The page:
In a modern and affluent society such as ours, why do kids from poorer or ‘financially disadvantaged’ families struggle to achieve the same level of educational performance as their peers from more affluent families? This blog post looks at the size of the gap and what the Government is trying to do to address it.
There is a direct connection between child poverty and attainment. A recent report published by the Joseph Rowntree Foundation highlights the attainment gap between the rich and poor in Scotland, though the findings are relevant to all children for whom poverty is an obstacle to academic achievement.
A 2007, an OECD study revealed that the socio-economic background of parents is more influential in terms of a child’s attainment than the school they attend. The UK Government, meanwhile, notes that children from disadvantaged backgrounds are far less likely to obtain good GCSE results.
As if any more evidence was needed, in 2013, almost 38% of students who qualified for free meals achieved 5 GCSEs (including English and maths) at A* to C, compared to 64% cent of children whose didn’t qualify. Shocking isn’t it?
The Joseph Rowntree report, published in May, 2014, makes the following key points
- By the age of 18 months, the attainment gap is already present. By the age of five, the attainment gap between children from low- and high-income households lies at 10 months in problem-solving development and 13 months in vocabulary. By age 12 to 14, those from more affluent areas are more than two times more likely to achieve success at numeracy than those from poorer areas. By 16, attainment levels rise all-round, but there continues to be an important gap between the two groups.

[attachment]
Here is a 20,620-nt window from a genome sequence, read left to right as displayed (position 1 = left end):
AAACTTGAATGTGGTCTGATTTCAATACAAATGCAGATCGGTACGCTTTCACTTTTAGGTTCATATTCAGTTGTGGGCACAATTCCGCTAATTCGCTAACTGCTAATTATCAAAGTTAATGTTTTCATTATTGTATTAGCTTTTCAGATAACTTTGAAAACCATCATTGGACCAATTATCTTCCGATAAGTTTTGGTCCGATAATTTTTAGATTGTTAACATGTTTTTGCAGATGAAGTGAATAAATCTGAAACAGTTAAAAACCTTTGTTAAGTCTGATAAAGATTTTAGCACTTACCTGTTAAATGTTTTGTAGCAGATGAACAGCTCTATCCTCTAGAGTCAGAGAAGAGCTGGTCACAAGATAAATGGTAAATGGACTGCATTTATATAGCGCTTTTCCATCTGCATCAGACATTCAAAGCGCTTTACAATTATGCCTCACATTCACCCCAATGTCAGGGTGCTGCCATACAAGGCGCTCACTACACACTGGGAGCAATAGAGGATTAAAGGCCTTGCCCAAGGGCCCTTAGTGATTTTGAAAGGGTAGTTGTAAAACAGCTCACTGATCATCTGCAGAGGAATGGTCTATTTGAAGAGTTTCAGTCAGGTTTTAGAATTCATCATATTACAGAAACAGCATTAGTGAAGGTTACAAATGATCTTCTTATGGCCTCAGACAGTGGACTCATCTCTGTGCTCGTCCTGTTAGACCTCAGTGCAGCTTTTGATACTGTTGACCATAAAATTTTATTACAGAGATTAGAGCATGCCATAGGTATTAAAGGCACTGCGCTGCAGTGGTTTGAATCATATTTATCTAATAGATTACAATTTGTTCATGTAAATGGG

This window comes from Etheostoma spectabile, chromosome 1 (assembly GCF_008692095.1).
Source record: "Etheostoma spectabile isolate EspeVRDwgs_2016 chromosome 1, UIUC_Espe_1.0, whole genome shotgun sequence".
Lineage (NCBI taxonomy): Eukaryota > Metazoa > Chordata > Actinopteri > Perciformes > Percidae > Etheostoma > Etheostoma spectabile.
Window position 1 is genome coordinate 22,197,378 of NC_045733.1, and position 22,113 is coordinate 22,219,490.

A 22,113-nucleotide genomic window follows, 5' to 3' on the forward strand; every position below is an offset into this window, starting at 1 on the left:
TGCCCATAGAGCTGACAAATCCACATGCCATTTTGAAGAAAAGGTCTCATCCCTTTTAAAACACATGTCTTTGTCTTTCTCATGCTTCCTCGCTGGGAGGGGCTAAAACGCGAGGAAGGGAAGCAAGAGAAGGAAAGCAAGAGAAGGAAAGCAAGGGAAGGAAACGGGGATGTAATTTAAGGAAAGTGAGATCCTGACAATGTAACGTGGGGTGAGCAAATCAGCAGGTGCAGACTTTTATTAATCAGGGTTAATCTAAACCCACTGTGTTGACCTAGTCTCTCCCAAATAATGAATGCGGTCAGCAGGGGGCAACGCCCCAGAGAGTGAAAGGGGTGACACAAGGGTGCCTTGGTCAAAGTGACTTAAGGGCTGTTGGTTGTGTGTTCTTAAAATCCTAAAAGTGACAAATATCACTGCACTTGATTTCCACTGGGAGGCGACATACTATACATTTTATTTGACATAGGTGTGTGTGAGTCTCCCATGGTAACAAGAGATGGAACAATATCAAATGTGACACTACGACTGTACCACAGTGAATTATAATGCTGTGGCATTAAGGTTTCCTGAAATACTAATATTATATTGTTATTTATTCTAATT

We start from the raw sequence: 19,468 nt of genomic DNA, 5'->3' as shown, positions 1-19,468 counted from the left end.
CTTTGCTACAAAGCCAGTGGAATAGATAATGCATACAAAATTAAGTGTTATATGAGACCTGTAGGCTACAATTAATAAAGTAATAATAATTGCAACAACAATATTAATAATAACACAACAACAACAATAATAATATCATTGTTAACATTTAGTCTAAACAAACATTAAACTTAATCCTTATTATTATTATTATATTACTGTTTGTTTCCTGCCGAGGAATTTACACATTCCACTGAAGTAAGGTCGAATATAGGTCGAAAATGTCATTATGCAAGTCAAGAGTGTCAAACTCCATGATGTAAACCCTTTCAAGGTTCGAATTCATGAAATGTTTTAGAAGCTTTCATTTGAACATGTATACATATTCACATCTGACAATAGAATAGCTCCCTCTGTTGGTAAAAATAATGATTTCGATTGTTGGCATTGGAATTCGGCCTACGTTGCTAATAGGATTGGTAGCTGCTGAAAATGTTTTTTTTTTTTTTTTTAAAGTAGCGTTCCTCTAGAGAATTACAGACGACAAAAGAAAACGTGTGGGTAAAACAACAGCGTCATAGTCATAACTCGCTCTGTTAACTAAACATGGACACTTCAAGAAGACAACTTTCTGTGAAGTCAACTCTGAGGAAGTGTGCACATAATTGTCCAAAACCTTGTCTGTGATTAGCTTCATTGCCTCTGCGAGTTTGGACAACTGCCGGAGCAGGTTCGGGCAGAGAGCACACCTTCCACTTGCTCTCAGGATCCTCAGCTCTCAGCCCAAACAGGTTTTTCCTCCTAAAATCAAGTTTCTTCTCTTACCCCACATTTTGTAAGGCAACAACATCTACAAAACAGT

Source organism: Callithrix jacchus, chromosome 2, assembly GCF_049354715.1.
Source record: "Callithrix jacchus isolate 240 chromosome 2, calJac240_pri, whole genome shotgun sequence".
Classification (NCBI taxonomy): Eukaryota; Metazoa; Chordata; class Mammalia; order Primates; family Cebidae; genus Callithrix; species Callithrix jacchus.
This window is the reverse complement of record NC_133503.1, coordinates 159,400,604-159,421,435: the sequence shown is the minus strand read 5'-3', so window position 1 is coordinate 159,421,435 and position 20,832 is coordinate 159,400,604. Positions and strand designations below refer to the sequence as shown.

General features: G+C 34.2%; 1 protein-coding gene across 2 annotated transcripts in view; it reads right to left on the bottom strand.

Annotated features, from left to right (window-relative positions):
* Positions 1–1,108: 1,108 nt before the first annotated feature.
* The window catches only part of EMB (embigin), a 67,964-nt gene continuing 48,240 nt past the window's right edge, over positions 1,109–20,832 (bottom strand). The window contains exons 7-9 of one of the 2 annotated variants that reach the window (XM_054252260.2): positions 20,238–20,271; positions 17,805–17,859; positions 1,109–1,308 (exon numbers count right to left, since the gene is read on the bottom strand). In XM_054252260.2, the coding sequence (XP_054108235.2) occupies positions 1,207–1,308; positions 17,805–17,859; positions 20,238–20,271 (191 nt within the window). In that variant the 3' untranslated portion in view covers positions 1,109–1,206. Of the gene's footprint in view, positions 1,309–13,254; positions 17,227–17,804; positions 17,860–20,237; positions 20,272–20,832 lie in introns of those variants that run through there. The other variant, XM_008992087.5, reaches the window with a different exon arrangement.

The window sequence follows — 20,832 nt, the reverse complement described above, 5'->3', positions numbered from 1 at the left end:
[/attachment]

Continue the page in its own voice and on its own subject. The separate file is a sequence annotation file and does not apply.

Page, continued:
- Children from poorer households tend to leave school at an earlier age, leading to less desirable employment outcomes.
A similar report was published in May, 2013, by the Cardiff Council. Key findings of this report included:
- Poverty does not simply comprise a lack of financial resources; to quote the authors, “it can also mean a lack of material, cultural and social resources which affect the aspirations, experiences and life opportunities of individuals.”
- Some of the barriers created poverty include a low income, inadequate housing and health care and a lack of opportunity for sports, cultural pursuits and learning.
- Poor children face three different types of barriers: material, social and personal. Material barriers include a lack of books and Internet access at home; social barriers include low levels of parental education and inadeqaute support for the learning process at home; personal barriers include problems with self-esteem and social/emotional immaturity.
- The effects of poverty are different for each child. For instance, those with inadequate access to health care may become ill, fall behind at school, find that they cannot catch up with their classmates when they return to school, become bored, refuse to return to school, etc.
The fact that more needs to be done to tackle the child poverty attainment gap is unquestionable, though it is a complex task which requires both evidence-based solutions and a multi-pronged approach.